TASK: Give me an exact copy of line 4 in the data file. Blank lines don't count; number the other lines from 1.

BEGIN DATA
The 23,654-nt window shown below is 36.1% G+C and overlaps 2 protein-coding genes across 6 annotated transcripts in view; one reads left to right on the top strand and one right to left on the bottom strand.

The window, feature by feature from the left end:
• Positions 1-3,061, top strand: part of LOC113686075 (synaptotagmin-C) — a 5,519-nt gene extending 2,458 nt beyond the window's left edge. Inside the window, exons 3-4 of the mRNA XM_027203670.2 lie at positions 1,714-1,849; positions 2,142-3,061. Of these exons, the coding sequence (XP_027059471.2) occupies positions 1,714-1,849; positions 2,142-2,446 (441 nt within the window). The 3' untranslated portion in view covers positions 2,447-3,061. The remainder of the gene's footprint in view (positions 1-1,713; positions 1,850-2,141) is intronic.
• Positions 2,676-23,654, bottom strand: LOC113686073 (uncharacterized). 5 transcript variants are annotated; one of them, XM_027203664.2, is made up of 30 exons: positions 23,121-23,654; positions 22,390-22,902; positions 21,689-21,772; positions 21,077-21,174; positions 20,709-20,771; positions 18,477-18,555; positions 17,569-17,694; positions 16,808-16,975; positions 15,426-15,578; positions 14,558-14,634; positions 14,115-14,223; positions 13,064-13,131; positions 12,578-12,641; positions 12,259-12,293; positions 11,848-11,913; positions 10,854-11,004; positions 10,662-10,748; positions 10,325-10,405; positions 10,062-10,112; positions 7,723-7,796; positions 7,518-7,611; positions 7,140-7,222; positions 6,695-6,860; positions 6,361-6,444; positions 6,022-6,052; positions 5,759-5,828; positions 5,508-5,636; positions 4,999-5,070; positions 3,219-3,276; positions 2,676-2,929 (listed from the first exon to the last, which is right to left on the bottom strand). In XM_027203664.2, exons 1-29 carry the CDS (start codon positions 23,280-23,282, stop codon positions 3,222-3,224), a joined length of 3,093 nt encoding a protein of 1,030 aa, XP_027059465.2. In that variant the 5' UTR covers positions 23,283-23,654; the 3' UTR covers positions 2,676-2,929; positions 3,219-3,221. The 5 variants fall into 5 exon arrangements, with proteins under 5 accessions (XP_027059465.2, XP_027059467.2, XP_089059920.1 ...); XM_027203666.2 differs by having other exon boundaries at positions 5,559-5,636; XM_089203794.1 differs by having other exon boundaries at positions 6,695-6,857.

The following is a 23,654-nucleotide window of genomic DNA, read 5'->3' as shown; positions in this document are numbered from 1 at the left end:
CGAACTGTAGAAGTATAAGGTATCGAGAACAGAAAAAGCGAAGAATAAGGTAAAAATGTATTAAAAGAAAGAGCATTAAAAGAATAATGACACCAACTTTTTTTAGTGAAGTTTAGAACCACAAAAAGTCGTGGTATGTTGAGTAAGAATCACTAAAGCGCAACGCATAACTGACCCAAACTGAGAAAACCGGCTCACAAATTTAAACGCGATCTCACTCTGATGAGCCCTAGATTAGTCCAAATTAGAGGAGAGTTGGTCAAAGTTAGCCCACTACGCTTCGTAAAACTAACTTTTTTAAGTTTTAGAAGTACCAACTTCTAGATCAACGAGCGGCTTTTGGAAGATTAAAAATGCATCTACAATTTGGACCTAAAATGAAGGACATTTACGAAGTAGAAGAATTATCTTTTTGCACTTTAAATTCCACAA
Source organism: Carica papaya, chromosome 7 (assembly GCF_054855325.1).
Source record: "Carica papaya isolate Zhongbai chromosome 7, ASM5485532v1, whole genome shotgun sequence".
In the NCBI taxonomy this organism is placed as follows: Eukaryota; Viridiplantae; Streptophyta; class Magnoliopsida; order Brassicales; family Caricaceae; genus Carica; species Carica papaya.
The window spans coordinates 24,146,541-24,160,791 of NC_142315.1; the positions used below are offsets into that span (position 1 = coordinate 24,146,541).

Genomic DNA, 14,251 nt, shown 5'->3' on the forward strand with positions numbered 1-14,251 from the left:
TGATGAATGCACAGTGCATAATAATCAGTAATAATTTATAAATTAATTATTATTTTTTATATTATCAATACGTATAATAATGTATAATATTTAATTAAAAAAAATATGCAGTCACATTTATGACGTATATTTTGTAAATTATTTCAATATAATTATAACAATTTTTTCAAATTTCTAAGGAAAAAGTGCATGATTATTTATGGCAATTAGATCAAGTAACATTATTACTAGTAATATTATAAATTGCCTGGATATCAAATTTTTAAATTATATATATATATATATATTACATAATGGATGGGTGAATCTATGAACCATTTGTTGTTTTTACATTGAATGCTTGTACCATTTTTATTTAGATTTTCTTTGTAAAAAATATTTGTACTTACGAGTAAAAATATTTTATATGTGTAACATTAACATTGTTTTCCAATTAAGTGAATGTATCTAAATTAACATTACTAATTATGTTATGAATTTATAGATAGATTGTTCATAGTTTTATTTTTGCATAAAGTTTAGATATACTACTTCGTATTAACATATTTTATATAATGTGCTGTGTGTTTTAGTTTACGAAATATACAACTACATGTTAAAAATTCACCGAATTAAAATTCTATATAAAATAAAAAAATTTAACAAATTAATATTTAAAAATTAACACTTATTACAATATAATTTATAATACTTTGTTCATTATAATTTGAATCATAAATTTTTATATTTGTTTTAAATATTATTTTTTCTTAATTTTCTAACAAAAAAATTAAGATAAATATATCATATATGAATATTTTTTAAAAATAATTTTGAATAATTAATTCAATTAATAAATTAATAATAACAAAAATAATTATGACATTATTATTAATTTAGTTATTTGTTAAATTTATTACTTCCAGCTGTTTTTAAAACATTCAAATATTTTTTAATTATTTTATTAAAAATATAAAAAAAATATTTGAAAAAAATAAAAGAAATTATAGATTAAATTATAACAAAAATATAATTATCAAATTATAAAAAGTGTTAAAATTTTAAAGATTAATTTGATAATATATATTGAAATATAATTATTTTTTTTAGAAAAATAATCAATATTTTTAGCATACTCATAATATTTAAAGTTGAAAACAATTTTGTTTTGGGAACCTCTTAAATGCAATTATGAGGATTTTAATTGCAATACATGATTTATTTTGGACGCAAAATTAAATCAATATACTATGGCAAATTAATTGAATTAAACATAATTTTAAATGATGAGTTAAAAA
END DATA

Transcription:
• Positions 2,676-23,654, bottom strand: LOC113686073 (uncharacterized). 5 transcript variants are annotated; one of them, XM_027203664.2, is made up of 30 exons: positions 23,121-23,654; positions 22,390-22,902; positions 21,689-21,772; positions 21,077-21,174; positions 20,709-20,771; positions 18,477-18,555; positions 17,569-17,694; positions 16,808-16,975; positions 15,426-15,578; positions 14,558-14,634; positions 14,115-14,223; positions 13,064-13,131; positions 12,578-12,641; positions 12,259-12,293; positions 11,848-11,913; positions 10,854-11,004; positions 10,662-10,748; positions 10,325-10,405; positions 10,062-10,112; positions 7,723-7,796; positions 7,518-7,611; positions 7,140-7,222; positions 6,695-6,860; positions 6,361-6,444; positions 6,022-6,052; positions 5,759-5,828; positions 5,508-5,636; positions 4,999-5,070; positions 3,219-3,276; positions 2,676-2,929 (listed from the first exon to the last, which is right to left on the bottom strand). In XM_027203664.2, exons 1-29 carry the CDS (start codon positions 23,280-23,282, stop codon positions 3,222-3,224), a joined length of 3,093 nt encoding a protein of 1,030 aa, XP_027059465.2. In that variant the 5' UTR covers positions 23,283-23,654; the 3' UTR covers positions 2,676-2,929; positions 3,219-3,221. The 5 variants fall into 5 exon arrangements, with proteins under 5 accessions (XP_027059465.2, XP_027059467.2, XP_089059920.1 ...); XM_027203666.2 differs by having other exon boundaries at positions 5,559-5,636; XM_089203794.1 differs by having other exon boundaries at positions 6,695-6,857.